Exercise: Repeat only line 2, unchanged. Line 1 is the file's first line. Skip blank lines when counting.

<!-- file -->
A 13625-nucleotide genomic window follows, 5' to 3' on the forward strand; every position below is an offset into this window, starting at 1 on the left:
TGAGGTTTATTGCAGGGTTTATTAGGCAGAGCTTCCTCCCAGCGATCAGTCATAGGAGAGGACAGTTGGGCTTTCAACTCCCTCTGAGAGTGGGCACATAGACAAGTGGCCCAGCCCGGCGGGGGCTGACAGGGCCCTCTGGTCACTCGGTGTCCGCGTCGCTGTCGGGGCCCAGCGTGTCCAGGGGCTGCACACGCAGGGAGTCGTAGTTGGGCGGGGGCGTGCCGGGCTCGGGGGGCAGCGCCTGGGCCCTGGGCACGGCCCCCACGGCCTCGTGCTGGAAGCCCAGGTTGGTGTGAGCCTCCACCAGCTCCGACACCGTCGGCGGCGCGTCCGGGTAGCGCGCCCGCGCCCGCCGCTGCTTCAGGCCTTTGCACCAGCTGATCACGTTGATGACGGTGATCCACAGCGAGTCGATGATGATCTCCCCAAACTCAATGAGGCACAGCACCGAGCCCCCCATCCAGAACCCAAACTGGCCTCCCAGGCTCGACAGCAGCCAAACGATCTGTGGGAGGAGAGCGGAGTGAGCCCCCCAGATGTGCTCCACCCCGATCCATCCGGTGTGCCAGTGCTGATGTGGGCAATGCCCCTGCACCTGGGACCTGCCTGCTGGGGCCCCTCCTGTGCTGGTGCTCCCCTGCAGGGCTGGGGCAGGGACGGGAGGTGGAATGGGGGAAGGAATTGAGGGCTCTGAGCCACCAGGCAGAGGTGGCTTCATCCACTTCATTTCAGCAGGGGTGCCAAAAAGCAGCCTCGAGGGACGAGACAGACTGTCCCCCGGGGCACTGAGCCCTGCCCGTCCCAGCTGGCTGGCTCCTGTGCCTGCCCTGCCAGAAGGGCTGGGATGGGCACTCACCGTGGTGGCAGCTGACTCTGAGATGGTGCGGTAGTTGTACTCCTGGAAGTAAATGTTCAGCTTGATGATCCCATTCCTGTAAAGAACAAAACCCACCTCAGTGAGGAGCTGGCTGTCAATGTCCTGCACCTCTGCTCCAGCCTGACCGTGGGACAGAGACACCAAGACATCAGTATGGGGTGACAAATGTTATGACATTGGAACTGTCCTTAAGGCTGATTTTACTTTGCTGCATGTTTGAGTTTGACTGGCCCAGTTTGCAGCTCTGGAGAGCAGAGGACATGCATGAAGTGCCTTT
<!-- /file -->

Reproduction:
TGAGGTTTATTGCAGGGTTTATTAGGCAGAGCTTCCTCCCAGCGATCAGTCATAGGAGAGGACAGTTGGGCTTTCAACTCCCTCTGAGAGTGGGCACATAGACAAGTGGCCCAGCCCGGCGGGGGCTGACAGGGCCCTCTGGTCACTCGGTGTCCGCGTCGCTGTCGGGGCCCAGCGTGTCCAGGGGCTGCACACGCAGGGAGTCGTAGTTGGGCGGGGGCGTGCCGGGCTCGGGGGGCAGCGCCTGGGCCCTGGGCACGGCCCCCACGGCCTCGTGCTGGAAGCCCAGGTTGGTGTGAGCCTCCACCAGCTCCGACACCGTCGGCGGCGCGTCCGGGTAGCGCGCCCGCGCCCGCCGCTGCTTCAGGCCTTTGCACCAGCTGATCACGTTGATGACGGTGATCCACAGCGAGTCGATGATGATCTCCCCAAACTCAATGAGGCACAGCACCGAGCCCCCCATCCAGAACCCAAACTGGCCTCCCAGGCTCGACAGCAGCCAAACGATCTGTGGGAGGAGAGCGGAGTGAGCCCCCCAGATGTGCTCCACCCCGATCCATCCGGTGTGCCAGTGCTGATGTGGGCAATGCCCCTGCACCTGGGACCTGCCTGCTGGGGCCCCTCCTGTGCTGGTGCTCCCCTGCAGGGCTGGGGCAGGGACGGGAGGTGGAATGGGGGAAGGAATTGAGGGCTCTGAGCCACCAGGCAGAGGTGGCTTCATCCACTTCATTTCAGCAGGGGTGCCAAAAAGCAGCCTCGAGGGACGAGACAGACTGTCCCCCGGGGCACTGAGCCCTGCCCGTCCCAGCTGGCTGGCTCCTGTGCCTGCCCTGCCAGAAGGGCTGGGATGGGCACTCACCGTGGTGGCAGCTGACTCTGAGATGGTGCGGTAGTTGTACTCCTGGAAGTAAATGTTCAGCTTGATGATCCCATTCCTGTAAAGAACAAAACCCACCTCAGTGAGGAGCTGGCTGTCAATGTCCTGCACCTCTGCTCCAGCCTGACCGTGGGACAGAGACACCAAGACATCAGTATGGGGTGACAAATGTTATGACATTGGAACTGTCCTTAAGGCTGATTTTACTTTGCTGCATGTTTGAGTTTGACTGGCCCAGTTTGCAGCTCTGGAGAGCAGAGGACATGCATGAAGTGCCTTT